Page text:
I have been married three times, each time to the same man. We have been married by a civil registrar, a member of his kibbutz and overlooking the ruins of Lachish by our Rabbi. People say that we are beginning to compete with Richard Burton and Elizabeth Taylor!
All three of our weddings have been beautiful and significant, we have been able to share our celebration with family and friends and have been in the unique position of publicly declaring our love for one another in a variety of different ways, each with a different emphasis.
In this weeks parashah we see Abraham negotiate with the Hittites for a parcel of land in which he can bury his wife Sarah. Buying the cave of Machpelah in the field of Ephron enables Abraham to bury Sarah in a known and fixed place and also secure a final resting place both for himself and his descendants. His life’s journey alongside Sarah has been temporarily halted, but their future together has been secured through his purchase of the cave. Abraham has a place to return to both in life and in death where, when the time comes, he can rejoin his wife. In reply to Ephron who offers him the field free of charge, Abraham replies Natati kesef ha-sadeh, kach mimeni, I will give you money for the field, take it from me! Abraham is at pains to ensure that his acquisition of the field is contractually binding and that the agreement has been finalised in front of witnesses. He is purchasing the field for a specific and extremely important purpose, he is securing the future.
Maybe it is no accident therefore that this is one of the verses that is used by the rabbis of the Talmud in their discussion of the laws of acquiring a wife, of kiddushin. Whilst many of us have feelings of ambivalence towards the notion of ‘purchasing’ a wife as implied by the use of the Hebrew verb k.n.h, maybe we have been a little hasty? Perhaps we are mistaken in assuming that the nature of marriage as understood by the rabbis of the Talmud is just one of legal acquisition, where both parties are charged with the maintenance of a number of rights and responsibilities towards one another?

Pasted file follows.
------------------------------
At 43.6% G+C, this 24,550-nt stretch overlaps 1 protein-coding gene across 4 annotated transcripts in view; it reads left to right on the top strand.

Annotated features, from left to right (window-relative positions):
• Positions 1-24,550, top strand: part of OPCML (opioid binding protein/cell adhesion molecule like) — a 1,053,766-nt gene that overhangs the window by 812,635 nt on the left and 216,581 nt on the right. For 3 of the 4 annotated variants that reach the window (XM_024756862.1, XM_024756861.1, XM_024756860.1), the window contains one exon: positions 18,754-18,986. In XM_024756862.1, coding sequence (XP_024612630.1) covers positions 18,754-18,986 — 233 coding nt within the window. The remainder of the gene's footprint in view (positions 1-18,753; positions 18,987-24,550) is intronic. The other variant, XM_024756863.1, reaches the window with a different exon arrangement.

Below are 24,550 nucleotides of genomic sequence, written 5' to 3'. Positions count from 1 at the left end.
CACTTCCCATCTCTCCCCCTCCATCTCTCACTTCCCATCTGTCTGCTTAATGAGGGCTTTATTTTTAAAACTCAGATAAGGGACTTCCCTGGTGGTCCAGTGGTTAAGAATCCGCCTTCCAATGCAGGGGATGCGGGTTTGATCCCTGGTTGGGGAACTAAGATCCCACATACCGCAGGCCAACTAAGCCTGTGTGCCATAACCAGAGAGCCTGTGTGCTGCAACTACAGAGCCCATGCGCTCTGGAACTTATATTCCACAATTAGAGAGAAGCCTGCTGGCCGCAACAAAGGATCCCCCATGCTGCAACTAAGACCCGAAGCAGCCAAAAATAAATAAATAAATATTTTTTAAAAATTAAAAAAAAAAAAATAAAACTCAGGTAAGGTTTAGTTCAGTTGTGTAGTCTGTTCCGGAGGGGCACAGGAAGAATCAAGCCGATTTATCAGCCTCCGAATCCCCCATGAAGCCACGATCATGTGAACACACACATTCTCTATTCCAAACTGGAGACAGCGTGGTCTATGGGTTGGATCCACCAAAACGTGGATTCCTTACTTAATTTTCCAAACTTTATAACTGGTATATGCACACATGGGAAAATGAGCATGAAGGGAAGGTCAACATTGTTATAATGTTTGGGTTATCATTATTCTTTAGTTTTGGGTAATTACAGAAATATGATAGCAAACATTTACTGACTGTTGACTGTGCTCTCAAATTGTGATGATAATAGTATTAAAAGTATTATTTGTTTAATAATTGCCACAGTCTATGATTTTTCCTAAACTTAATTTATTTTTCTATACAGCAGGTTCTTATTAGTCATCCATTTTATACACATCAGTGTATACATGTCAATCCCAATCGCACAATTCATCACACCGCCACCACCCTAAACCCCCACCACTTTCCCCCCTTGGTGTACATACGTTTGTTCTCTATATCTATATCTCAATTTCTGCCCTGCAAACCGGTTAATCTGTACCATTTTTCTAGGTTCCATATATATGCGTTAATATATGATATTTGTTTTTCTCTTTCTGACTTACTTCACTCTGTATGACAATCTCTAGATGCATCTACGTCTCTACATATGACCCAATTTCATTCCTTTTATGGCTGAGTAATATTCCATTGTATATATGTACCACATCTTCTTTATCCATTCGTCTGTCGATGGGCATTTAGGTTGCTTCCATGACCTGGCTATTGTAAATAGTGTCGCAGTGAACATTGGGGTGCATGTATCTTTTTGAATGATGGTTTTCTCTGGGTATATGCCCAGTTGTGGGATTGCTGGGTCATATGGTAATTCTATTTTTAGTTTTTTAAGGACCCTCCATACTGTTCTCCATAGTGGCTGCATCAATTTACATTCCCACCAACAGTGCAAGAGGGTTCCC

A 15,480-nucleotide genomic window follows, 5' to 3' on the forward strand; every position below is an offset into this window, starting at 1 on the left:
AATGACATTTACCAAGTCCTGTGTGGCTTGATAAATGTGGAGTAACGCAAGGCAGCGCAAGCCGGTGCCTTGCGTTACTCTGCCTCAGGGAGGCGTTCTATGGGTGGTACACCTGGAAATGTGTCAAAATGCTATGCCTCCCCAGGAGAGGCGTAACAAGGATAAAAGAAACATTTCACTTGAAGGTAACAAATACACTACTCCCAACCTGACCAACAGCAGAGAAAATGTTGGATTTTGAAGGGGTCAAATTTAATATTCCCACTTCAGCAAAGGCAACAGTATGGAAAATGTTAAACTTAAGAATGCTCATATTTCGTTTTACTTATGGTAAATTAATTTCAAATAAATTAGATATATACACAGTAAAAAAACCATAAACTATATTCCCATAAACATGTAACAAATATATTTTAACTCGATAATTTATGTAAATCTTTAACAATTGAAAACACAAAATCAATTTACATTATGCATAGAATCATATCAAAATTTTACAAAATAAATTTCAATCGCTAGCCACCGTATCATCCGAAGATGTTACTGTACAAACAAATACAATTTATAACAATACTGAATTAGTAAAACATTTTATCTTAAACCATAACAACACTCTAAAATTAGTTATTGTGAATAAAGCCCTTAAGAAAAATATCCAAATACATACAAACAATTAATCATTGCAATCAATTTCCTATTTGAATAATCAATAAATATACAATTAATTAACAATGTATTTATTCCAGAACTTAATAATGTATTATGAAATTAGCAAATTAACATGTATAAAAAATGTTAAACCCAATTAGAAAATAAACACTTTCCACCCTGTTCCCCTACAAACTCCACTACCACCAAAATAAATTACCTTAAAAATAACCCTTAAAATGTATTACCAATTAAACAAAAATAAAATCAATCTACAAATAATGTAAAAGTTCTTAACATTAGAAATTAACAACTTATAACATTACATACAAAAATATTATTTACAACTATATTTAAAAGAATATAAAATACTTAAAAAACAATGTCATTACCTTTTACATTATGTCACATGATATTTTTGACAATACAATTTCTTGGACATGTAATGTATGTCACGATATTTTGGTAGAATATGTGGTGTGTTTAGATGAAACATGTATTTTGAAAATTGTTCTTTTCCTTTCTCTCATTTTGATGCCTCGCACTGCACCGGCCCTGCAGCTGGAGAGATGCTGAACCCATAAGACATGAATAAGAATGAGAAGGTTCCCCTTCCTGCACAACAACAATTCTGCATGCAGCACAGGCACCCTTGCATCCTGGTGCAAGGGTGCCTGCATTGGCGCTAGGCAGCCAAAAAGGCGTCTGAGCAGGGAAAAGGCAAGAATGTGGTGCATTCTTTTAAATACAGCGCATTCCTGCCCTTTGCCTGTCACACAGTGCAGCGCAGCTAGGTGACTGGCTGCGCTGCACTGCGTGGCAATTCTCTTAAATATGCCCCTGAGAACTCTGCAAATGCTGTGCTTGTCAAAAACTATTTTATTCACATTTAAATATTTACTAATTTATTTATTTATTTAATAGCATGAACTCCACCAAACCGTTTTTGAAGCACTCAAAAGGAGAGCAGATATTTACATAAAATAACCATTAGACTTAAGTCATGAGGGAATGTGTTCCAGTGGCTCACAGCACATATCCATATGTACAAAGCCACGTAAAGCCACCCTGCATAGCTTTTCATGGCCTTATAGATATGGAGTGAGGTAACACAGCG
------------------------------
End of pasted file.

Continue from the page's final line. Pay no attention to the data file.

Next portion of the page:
So what are we being asked to look for by the rabbis in their choice of this verse of the purchase of the field? What are we also being asked to identify in the story of Abraham’s purchase of the cave of Machpelah in the field of Ephron?
My teacher Rabbi Mark Solomon suggests that the use of this verse may be a commentary on the existential nature of marriage itself. Whilst the execution of Kiddushin may indeed be about the contractual obligations of both parties and their subsequent position in wider society, the spiritual nature of marriage, of love, is much less easily articulated and, even less so, legislated for: though perhaps it is being hinted at by the use of this verse. By legally contracting in front of witnesses to purchase the field Abraham achieves two things, firstly he secures a permanent resting place for his beloved wife, one in which he may rejoin her in their eternal rest together, and secondly, he has taken the first step in the fulfilment of God’s covenantal promise by obtaining the first parcel of land in Eretz Yisrael. Both of these acts demonstrate trust and expectancy. Abraham has faith in the future and in the promises that have been made, the explicit promise that God has made to him and his descendants and the more implicit one that he has made to Sarah about their life’s journey together. His actions to make these promises concrete in front of others lends further affirmation of his vision of what is to be.